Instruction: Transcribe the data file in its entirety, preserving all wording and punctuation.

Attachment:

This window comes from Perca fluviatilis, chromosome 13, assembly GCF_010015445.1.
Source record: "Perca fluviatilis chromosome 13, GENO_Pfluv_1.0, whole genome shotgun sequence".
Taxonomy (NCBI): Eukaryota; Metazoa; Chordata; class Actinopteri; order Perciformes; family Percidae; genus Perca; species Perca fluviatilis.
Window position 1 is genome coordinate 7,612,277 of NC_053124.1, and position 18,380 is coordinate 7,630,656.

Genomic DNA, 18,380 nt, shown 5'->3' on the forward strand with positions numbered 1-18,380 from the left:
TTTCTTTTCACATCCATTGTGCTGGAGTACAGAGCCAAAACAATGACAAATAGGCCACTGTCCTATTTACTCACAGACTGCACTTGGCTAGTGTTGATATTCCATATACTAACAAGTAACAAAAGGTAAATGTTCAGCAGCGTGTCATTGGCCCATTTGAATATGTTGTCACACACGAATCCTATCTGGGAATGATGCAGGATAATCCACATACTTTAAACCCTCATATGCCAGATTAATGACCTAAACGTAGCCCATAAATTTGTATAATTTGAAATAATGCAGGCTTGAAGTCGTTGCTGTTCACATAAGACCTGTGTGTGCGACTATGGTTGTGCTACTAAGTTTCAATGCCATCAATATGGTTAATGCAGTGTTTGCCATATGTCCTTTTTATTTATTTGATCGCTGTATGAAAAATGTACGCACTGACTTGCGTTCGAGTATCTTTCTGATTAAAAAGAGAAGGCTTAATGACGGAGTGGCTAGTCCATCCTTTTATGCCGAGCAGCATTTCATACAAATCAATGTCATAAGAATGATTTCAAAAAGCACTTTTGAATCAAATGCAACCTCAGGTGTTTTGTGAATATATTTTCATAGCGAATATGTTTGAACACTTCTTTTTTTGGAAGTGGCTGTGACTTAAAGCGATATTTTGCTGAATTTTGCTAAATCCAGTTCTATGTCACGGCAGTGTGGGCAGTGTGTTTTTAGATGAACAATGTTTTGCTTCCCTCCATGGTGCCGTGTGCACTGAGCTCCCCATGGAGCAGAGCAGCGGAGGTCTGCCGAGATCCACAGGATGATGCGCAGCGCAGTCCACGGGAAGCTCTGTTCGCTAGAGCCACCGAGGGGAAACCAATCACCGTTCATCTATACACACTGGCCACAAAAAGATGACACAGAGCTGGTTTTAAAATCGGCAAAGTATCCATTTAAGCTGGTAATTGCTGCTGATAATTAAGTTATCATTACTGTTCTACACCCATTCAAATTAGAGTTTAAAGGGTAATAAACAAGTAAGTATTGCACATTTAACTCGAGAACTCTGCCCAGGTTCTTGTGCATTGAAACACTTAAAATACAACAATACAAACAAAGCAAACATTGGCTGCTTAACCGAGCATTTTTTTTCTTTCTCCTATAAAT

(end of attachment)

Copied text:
This window comes from Perca fluviatilis, chromosome 13, assembly GCF_010015445.1.
Source record: "Perca fluviatilis chromosome 13, GENO_Pfluv_1.0, whole genome shotgun sequence".
Taxonomy (NCBI): Eukaryota; Metazoa; Chordata; class Actinopteri; order Perciformes; family Percidae; genus Perca; species Perca fluviatilis.
Window position 1 is genome coordinate 7,612,277 of NC_053124.1, and position 18,380 is coordinate 7,630,656.

Genomic DNA, 18,380 nt, shown 5'->3' on the forward strand with positions numbered 1-18,380 from the left:
TTTCTTTTCACATCCATTGTGCTGGAGTACAGAGCCAAAACAATGACAAATAGGCCACTGTCCTATTTACTCACAGACTGCACTTGGCTAGTGTTGATATTCCATATACTAACAAGTAACAAAAGGTAAATGTTCAGCAGCGTGTCATTGGCCCATTTGAATATGTTGTCACACACGAATCCTATCTGGGAATGATGCAGGATAATCCACATACTTTAAACCCTCATATGCCAGATTAATGACCTAAACGTAGCCCATAAATTTGTATAATTTGAAATAATGCAGGCTTGAAGTCGTTGCTGTTCACATAAGACCTGTGTGTGCGACTATGGTTGTGCTACTAAGTTTCAATGCCATCAATATGGTTAATGCAGTGTTTGCCATATGTCCTTTTTATTTATTTGATCGCTGTATGAAAAATGTACGCACTGACTTGCGTTCGAGTATCTTTCTGATTAAAAAGAGAAGGCTTAATGACGGAGTGGCTAGTCCATCCTTTTATGCCGAGCAGCATTTCATACAAATCAATGTCATAAGAATGATTTCAAAAAGCACTTTTGAATCAAATGCAACCTCAGGTGTTTTGTGAATATATTTTCATAGCGAATATGTTTGAACACTTCTTTTTTTGGAAGTGGCTGTGACTTAAAGCGATATTTTGCTGAATTTTGCTAAATCCAGTTCTATGTCACGGCAGTGTGGGCAGTGTGTTTTTAGATGAACAATGTTTTGCTTCCCTCCATGGTGCCGTGTGCACTGAGCTCCCCATGGAGCAGAGCAGCGGAGGTCTGCCGAGATCCACAGGATGATGCGCAGCGCAGTCCACGGGAAGCTCTGTTCGCTAGAGCCACCGAGGGGAAACCAATCACCGTTCATCTATACACACTGGCCACAAAAAGATGACACAGAGCTGGTTTTAAAATCGGCAAAGTATCCATTTAAGCTGGTAATTGCTGCTGATAATTAAGTTATCATTACTGTTCTACACCCATTCAAATTAGAGTTTAAAGGGTAATAAACAAGTAAGTATTGCACATTTAACTCGAGAACTCTGCCCAGGTTCTTGTGCATTGAAACACTTAAAATACAACAATACAAACAAAGCAAACATTGGCTGCTTAACCGAGCATTTTTTTTCTTTCTCCTATAAAT